This is how Garfield described preparing for the role of Prior Walter, a gay man who contracts AIDS in the early days of the crisis: “My only time off during rehearsals — every Sunday — I would have eight friends over and we would just watch [RuPaul’s Drag Race],” he said during a panel discussion, according to Gay Times magazine. “This is my life outside of this play,” he continued. “I am a gay man right now just without the physical act — that’s all.”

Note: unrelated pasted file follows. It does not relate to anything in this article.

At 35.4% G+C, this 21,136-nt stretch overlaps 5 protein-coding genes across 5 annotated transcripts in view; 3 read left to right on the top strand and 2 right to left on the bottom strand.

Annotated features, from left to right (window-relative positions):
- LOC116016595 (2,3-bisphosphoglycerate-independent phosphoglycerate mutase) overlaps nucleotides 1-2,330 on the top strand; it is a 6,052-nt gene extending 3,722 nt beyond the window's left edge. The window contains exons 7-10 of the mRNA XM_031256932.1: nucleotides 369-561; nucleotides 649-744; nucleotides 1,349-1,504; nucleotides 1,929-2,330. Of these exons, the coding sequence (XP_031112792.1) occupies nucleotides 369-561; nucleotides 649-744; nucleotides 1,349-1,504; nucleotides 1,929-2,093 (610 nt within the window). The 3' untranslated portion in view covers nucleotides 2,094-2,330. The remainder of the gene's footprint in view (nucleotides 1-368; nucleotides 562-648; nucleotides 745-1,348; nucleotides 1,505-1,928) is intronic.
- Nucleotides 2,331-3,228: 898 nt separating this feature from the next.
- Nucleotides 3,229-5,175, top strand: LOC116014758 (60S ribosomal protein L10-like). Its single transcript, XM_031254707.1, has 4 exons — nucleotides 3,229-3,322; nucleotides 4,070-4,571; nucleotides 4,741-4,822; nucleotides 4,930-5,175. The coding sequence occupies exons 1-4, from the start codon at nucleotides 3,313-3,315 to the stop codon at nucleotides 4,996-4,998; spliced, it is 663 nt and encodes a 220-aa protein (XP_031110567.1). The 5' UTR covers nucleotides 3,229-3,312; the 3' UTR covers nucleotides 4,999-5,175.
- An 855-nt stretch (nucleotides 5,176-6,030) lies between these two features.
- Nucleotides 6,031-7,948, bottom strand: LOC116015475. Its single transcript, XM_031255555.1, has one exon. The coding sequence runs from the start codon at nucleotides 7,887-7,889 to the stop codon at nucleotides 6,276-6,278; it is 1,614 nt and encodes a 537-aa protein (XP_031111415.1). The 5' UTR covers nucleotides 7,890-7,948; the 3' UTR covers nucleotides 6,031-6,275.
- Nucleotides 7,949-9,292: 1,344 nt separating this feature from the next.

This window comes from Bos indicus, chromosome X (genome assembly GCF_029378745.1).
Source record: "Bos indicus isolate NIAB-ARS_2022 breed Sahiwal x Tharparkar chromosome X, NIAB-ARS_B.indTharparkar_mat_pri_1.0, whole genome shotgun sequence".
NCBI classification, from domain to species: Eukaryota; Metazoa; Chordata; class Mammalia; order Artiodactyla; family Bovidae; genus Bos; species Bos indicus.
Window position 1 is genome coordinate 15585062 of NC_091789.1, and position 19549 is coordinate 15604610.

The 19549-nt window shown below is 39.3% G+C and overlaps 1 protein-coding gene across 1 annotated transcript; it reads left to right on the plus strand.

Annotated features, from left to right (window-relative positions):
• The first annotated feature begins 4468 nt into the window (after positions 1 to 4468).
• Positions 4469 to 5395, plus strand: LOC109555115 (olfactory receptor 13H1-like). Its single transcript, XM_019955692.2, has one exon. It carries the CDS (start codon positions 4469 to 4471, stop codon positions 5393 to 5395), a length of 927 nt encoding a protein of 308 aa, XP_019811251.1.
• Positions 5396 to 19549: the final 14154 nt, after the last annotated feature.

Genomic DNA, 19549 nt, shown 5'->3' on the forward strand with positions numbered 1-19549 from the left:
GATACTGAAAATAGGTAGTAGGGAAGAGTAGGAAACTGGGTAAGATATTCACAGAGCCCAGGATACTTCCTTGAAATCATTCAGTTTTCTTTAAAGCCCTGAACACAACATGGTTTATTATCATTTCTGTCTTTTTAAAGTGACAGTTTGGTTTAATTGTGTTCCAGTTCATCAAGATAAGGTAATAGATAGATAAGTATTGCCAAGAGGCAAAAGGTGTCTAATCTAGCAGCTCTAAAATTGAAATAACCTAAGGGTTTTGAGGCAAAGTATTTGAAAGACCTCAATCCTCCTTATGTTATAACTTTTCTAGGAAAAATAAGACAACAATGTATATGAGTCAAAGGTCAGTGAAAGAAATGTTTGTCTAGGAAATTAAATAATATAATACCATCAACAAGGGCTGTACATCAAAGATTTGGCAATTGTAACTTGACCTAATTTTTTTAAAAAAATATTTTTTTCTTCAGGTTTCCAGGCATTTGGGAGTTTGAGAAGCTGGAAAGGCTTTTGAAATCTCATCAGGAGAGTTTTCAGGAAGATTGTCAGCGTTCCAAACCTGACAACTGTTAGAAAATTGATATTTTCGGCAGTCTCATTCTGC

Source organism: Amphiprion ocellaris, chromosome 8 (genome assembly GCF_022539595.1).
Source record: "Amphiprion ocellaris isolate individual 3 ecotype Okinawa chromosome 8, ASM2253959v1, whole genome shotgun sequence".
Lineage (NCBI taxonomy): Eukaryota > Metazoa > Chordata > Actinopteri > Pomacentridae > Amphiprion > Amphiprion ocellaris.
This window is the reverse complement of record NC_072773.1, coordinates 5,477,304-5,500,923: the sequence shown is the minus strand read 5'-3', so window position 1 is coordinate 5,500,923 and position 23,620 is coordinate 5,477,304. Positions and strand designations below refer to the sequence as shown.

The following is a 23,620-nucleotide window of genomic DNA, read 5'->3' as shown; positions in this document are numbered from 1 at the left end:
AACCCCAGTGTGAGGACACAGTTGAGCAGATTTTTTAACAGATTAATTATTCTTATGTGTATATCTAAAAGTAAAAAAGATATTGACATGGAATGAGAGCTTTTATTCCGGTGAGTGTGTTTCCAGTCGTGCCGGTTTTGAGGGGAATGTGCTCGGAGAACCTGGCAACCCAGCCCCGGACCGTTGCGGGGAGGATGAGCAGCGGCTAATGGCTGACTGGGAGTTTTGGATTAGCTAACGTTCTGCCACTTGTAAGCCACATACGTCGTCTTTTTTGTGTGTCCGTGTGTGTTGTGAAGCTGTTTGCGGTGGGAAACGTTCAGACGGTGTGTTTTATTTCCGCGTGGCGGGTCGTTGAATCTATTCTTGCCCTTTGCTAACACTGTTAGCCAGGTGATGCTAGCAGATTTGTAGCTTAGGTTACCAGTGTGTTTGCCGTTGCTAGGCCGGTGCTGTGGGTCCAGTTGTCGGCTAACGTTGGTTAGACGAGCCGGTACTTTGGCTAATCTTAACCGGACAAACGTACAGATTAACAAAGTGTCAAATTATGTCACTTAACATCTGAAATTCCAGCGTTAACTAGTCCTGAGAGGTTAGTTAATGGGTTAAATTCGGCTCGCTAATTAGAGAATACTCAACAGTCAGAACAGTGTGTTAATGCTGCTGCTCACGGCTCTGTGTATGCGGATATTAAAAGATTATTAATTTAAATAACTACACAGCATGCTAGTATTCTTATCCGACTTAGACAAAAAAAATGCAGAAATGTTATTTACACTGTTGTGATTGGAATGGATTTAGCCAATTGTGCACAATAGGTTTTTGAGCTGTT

“As far as I know, I am not a gay man,” he said earlier in the conversation. “Maybe I’ll have an awakening later in my life, which I’m sure will be wonderful and I’ll get to explore that part of the garden, but right now I’m secluded to my area, which is wonderful as well. I adore it.”
A number of Twitter users criticized Garfield for his glib remarks, pointing out that being gay — and the history of discrimination and persecution it has entailed — is not exactly the same thing as marathoning RuPaul’s Drag Race.
And to think, on his last press tour, Andrew was taking a vow of silence and using his apartment as “a quasi-monastic retreat.” Those were the days.